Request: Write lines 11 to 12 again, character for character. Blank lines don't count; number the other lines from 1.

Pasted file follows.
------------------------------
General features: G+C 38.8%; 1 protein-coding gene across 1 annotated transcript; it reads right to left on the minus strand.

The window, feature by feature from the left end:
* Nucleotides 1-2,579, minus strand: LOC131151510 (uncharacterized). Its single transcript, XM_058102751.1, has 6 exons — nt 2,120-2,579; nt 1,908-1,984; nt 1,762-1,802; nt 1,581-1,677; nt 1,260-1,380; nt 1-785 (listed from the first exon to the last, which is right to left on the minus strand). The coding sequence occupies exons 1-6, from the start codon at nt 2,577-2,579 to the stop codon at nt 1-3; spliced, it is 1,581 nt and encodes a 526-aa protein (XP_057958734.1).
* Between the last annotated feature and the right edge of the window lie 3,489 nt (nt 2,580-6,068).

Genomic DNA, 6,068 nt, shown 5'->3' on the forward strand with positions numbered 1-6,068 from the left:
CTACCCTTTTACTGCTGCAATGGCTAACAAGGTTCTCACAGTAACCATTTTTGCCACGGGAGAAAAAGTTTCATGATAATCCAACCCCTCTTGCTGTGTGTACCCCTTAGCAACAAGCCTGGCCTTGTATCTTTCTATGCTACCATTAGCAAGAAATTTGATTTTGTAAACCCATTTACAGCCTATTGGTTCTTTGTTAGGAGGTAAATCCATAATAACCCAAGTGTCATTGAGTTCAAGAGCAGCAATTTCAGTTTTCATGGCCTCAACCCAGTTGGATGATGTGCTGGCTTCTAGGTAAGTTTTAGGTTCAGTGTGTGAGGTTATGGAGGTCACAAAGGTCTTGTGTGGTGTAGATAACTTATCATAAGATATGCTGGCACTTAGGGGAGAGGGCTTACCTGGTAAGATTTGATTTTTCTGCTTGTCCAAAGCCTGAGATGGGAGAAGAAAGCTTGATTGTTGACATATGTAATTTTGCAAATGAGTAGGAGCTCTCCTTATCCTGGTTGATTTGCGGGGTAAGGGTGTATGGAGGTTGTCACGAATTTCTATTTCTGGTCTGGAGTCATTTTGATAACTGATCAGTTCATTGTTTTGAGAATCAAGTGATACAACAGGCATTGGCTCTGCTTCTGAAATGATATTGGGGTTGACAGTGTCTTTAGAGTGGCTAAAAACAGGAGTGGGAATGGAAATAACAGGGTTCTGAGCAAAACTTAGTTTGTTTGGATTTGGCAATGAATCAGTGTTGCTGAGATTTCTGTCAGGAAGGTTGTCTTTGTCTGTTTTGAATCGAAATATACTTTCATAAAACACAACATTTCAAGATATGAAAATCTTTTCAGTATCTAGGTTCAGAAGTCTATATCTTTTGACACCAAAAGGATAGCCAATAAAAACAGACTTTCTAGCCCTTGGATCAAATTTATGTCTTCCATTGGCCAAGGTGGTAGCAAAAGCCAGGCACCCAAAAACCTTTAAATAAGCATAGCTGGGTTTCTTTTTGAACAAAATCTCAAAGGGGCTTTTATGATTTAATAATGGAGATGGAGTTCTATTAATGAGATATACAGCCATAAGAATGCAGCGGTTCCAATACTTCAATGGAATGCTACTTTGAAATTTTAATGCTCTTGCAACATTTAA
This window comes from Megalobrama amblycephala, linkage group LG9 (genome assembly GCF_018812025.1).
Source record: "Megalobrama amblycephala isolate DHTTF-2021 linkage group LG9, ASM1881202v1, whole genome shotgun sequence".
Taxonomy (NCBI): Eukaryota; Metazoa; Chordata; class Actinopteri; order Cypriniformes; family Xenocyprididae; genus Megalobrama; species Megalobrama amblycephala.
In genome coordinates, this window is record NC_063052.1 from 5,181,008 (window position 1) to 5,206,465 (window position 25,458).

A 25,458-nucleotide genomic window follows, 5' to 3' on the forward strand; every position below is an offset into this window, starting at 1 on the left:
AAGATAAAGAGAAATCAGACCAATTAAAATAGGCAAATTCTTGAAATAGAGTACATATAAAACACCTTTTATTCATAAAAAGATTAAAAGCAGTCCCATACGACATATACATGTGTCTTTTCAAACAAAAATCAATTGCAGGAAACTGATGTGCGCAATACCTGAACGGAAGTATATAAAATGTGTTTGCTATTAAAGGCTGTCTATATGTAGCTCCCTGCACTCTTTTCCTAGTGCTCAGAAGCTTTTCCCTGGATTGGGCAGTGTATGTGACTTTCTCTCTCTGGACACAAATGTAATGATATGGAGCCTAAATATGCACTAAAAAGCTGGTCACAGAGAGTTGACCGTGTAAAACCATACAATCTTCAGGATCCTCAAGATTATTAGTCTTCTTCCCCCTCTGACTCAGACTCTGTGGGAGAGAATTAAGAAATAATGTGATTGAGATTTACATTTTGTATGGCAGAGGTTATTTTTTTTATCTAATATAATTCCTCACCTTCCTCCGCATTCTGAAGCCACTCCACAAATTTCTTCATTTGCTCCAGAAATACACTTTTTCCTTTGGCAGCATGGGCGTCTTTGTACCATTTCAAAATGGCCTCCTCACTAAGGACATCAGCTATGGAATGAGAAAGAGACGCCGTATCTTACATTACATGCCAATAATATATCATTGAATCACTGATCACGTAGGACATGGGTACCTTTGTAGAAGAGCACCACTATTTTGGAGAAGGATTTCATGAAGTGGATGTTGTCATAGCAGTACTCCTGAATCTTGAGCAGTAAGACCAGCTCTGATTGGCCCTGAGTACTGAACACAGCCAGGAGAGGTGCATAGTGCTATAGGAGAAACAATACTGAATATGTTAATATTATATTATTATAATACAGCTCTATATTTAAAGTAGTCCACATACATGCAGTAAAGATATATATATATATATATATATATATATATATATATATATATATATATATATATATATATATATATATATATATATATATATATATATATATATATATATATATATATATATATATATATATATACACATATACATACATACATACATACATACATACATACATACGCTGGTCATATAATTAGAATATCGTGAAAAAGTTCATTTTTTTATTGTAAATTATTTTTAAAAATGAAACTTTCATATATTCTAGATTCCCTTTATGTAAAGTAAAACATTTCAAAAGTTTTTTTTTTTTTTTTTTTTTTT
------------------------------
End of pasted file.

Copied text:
A 25,458-nucleotide genomic window follows, 5' to 3' on the forward strand; every position below is an offset into this window, starting at 1 on the left:
AAGATAAAGAGAAATCAGACCAATTAAAATAGGCAAATTCTTGAAATAGAGTACATATAAAACACCTTTTATTCATAAAAAGATTAAAAGCAGTCCCATACGACATATACATGTGTCTTTTCAAACAAAAATCAATTGCAGGAAACTGATGTGCGCAATACCTGAACGGAAGTATATAAAATGTGTTTGCTATTAAAGGCTGTCTATATGTAGCTCCCTGCACTCTTTTCCTAGTGCTCAGAAGCTTTTCCCTGGATTGGGCAGTGTATGTGACTTTCTCTCTCTGGACACAAATGTAATGATATGGAGCCTAAATATGCACTAAAAAGCTGGTCACAGAGAGTTGACCGTGTAAAACCATACAATCTTCAGGATCCTCAAGATTATTAGTCTTCTTCCCCCTCTGACTCAGACTCTGTGGGAGAGAATTAAGAAATAATGTGATTGAGATTTACATTTTGTATGGCAGAGGTTATTTTTTTTATCTAATATAATTCCTCACCTTCCTCCGCATTCTGAAGCCACTCCACAAATTTCTTCATTTGCTCCAGAAATACACTTTTTCCTTTGGCAGCATGGGCGTCTTTGTACCATTTCAAAATGGCCTCCTCACTAAGGACATCAGCTATGGAATGAGAAAGAGACGCCGTATCTTACATTACATGCCAATAATATATCATTGAATCACTGATCACGTAGGACATGGGTACCTTTGTAGAAGAGCACCACTATTTTGGAGAAGGATTTCATGAAGTGGATGTTGTCATAGCAGTACTCCTGAATCTTGAGCAGTAAGACCAGCTCTGATTGGCCCTGAGTACTGAACACAGCCAGGAGAGGTGCATAGTGCTATAGGAGAAACAATACTGAATATGTTAATATTATATTATTATAATACAGCTCTATATTTAAAGTAGTCCACATACATGCAGTAAAGATATATATATATATATATATATATATATATATATATATATATATATATATATATATATATATATATATATATATATATATATATATATATATATATATATATATATATATATATATATATATATACACATATACATACATACATACATACATACATACATACATACGCTGGTCATATAATTAGAATATCGTGAAAAAGTTCATTTTTTTATTGTAAATTATTTTTAAAAATGAAACTTTCATATATTCTAGATTCCCTTTATGTAAAGTAAAACATTTCAAAAGTTTTTTTTTTTTTTTTTTTTTTT